On January 13, 1953, the Soviet newspapers “Pravda” and “Izvestiya,” which served as official mouthpieces of Josef Stalin’s regime, broke news of a shocking story.

The Soviet authorities had foiled a major plot, thwarting the “nefarious plans” of a group “in the service of foreign intelligence.” Paid agents of Britain and America, the papers reported, had conspired to bring down the Soviet Union through a most insidious scheme. Through an “international Jewish bourgeois-nationalist organization called ‘Joint,’” the papers claimed, a group of nine Jewish doctors who tended to Soviet leaders worked to assassinate members of the government and destroy the USSR.

The Joint is a nonprofit relief organization called the American Jewish Joint Distribution Committee—but the reports claimed to “completely reveal” the real, “filthy face of this Zionist spy organization” that covered its “vicious actions under the mask of kindness.” The Joint had recruited the “terrorist group of doctors” and only the intervention of the Soviet authorities prevented “the accomplishment of their monstrous goals.”

If this front-page news sounds a little unhinged and paranoid…well, this was the official mouthpiece of Stalin’s USSR. The papers reflected the state, which in turn reflected its leader. Stalin was, by 1953, unhinged and paranoid. He was also incredibly powerful, the absolute authority in one of the world’s two superpowers, armed to the teeth with nuclear weapons. So news of the putative conspiracy did not just make headline news in Russia, but reverberated around the world.

Today the doctors’ plot serves both as an example of life in Stalin’s Russia—a paranoid place of plots—and his attitude towards Jews. Speaking to the former, the report in “Pravda” ended with a chilling conclusion. “Apart from these enemies, we still have another enemy: the lack of vigilance of our people,” it stated. “One may not doubt that, as long as we are absent-minded, there will be sabotage. Consequently, in order to liquidate sabotage, it is necessary to purge lack of vigilance from our ranks.” In other words, spy on each other. In other words, look out.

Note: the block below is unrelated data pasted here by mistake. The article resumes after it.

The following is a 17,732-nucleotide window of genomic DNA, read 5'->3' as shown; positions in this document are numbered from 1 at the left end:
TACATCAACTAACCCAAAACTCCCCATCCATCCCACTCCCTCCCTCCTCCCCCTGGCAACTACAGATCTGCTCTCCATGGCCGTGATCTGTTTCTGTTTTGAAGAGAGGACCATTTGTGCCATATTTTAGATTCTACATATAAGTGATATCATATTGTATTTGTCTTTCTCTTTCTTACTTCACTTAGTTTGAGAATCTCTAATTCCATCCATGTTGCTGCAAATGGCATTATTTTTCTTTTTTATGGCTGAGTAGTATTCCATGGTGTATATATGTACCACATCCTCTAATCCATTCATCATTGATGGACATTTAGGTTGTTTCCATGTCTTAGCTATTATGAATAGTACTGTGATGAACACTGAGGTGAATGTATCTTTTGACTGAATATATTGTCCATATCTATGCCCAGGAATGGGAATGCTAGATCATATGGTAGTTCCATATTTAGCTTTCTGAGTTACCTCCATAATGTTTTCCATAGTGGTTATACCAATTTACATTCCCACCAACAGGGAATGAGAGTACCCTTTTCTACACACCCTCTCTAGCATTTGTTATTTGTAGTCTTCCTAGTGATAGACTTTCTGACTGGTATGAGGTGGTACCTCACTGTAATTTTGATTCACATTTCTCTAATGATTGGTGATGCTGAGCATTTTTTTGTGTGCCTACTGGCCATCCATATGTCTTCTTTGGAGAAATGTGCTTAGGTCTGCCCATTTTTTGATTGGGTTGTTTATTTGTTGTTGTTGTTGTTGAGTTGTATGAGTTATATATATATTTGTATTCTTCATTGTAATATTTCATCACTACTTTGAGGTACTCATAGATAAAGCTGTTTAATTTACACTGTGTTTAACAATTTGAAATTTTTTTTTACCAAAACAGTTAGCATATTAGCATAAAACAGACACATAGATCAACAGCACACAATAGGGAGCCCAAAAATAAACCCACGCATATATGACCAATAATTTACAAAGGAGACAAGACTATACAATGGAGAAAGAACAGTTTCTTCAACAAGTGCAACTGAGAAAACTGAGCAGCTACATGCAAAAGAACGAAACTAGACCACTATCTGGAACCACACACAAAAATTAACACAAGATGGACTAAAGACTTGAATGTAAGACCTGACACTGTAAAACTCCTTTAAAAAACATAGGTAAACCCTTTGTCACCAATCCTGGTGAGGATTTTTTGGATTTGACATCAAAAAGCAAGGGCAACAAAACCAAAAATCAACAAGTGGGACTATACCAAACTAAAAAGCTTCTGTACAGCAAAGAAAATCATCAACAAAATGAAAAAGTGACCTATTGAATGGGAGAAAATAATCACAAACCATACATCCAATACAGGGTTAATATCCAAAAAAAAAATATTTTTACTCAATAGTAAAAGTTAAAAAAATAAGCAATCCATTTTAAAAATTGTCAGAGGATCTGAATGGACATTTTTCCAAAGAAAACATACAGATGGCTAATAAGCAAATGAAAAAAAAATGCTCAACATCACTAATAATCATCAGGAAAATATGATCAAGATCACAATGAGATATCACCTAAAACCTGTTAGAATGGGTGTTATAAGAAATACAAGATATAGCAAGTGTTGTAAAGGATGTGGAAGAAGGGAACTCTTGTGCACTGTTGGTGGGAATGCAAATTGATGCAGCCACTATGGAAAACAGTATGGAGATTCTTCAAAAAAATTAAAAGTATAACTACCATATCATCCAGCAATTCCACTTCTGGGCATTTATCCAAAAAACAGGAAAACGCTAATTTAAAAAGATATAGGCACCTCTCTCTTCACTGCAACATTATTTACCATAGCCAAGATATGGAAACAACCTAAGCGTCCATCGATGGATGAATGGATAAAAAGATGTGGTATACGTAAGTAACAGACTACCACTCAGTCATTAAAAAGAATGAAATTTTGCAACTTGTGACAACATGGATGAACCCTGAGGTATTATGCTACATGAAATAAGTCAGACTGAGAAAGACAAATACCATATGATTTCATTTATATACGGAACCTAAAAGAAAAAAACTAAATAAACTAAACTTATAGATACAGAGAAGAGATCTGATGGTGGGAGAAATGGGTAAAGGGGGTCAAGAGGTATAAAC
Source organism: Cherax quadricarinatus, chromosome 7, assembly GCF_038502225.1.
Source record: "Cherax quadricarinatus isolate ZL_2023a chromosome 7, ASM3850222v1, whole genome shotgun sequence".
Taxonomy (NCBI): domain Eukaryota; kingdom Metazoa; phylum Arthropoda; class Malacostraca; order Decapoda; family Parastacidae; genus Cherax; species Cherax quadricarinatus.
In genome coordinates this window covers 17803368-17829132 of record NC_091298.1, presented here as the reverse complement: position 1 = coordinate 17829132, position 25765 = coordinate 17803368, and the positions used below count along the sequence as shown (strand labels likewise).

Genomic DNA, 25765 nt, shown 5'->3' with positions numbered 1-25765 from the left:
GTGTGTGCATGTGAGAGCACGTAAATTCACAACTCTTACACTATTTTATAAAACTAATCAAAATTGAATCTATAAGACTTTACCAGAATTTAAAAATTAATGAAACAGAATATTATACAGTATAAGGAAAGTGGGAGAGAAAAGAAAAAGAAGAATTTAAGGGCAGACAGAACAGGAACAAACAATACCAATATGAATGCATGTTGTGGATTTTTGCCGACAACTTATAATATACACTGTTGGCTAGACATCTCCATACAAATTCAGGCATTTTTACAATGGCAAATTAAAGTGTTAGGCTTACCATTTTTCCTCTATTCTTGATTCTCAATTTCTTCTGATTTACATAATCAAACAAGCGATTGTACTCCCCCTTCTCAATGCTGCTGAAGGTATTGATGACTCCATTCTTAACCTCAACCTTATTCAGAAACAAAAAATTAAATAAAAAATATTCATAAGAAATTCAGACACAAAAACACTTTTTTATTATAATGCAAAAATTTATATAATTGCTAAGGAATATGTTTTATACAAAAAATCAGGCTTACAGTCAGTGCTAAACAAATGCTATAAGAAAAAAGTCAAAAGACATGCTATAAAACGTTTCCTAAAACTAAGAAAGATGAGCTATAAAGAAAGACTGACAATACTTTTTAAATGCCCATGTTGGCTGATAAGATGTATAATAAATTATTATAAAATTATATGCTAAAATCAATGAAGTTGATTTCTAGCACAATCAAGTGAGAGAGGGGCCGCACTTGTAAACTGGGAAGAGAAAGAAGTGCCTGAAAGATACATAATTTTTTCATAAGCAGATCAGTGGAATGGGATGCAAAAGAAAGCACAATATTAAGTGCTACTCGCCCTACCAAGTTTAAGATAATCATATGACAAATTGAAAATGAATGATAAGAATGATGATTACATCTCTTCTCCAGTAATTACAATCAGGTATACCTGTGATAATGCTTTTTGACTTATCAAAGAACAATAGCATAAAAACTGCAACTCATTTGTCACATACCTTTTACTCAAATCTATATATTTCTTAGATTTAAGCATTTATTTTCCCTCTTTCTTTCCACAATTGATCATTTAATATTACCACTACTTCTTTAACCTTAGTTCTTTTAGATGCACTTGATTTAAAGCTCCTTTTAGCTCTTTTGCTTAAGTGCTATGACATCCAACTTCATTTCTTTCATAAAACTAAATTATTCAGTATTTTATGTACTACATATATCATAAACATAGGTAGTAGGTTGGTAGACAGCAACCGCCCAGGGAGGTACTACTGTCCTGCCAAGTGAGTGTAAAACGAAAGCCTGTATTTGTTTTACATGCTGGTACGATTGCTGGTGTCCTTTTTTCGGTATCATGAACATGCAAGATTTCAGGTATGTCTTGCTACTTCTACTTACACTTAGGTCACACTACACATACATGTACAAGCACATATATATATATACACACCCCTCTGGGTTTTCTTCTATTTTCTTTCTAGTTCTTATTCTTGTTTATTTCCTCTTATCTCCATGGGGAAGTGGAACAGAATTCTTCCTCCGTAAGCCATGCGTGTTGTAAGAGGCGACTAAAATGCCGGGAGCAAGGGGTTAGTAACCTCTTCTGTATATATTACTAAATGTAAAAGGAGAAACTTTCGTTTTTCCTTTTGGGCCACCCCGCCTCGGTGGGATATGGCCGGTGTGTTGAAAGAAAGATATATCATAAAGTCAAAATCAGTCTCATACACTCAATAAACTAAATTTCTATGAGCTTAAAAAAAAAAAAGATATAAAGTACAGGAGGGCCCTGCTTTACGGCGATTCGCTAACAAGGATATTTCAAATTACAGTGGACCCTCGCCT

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Look out especially if you’re a Jew. When a paranoid looks for people to blame, you know your name may well come up. Stalin didn’t disappoint. He was not just super paranoid; he was convinced that Israel and the Jews were against him. As a result, the situation of the Jews in the Soviet Union had long been precarious.

Things got worse for the Jews in 1948, paradoxically at their finest hour: the creation of the State of Israel. After the Jewish state came into the world, its first Prime Minister David Ben-Gurion rebuffed Stalin, rejecting the help of Soviet advisors in the war against the Arabs. There were many prudent reasons why Ben-Gurion refused help from Moscow, not the least of which was he did not want the country to become like Spain in the 1930s—the battle site of competing political ideologies.

But the unintended consequences of this decision would be felt thousands of kilometers from Tel Aviv. As he recalled the Soviet Union’s advisors from Israel, Stalin was now convinced that the Jewish state was exclusively an ally of America—and as such, his implacable enemy.

When thousands of Soviet Jews delighted in Israel’s creation and victorious war of independence, little did they know that this would in the mind of Stalin pit them against their leader. This was most stark when Golda Meir visited Moscow in 1948. A vast crowd of Russian Jews met her arrival at the Choral Synagogue on Rosh Hashanah with rapture. Stalin saw this outpouring of Jewish love as dangerous. It represented a bond among Jewish people that was deeper than anything he could have imagined. He found it incomprehensible that Soviet Jews could care about a land so far from the USSR. Worse, they cared about a country that was his enemy. To his eyes, the Jews clubbed together, problematically.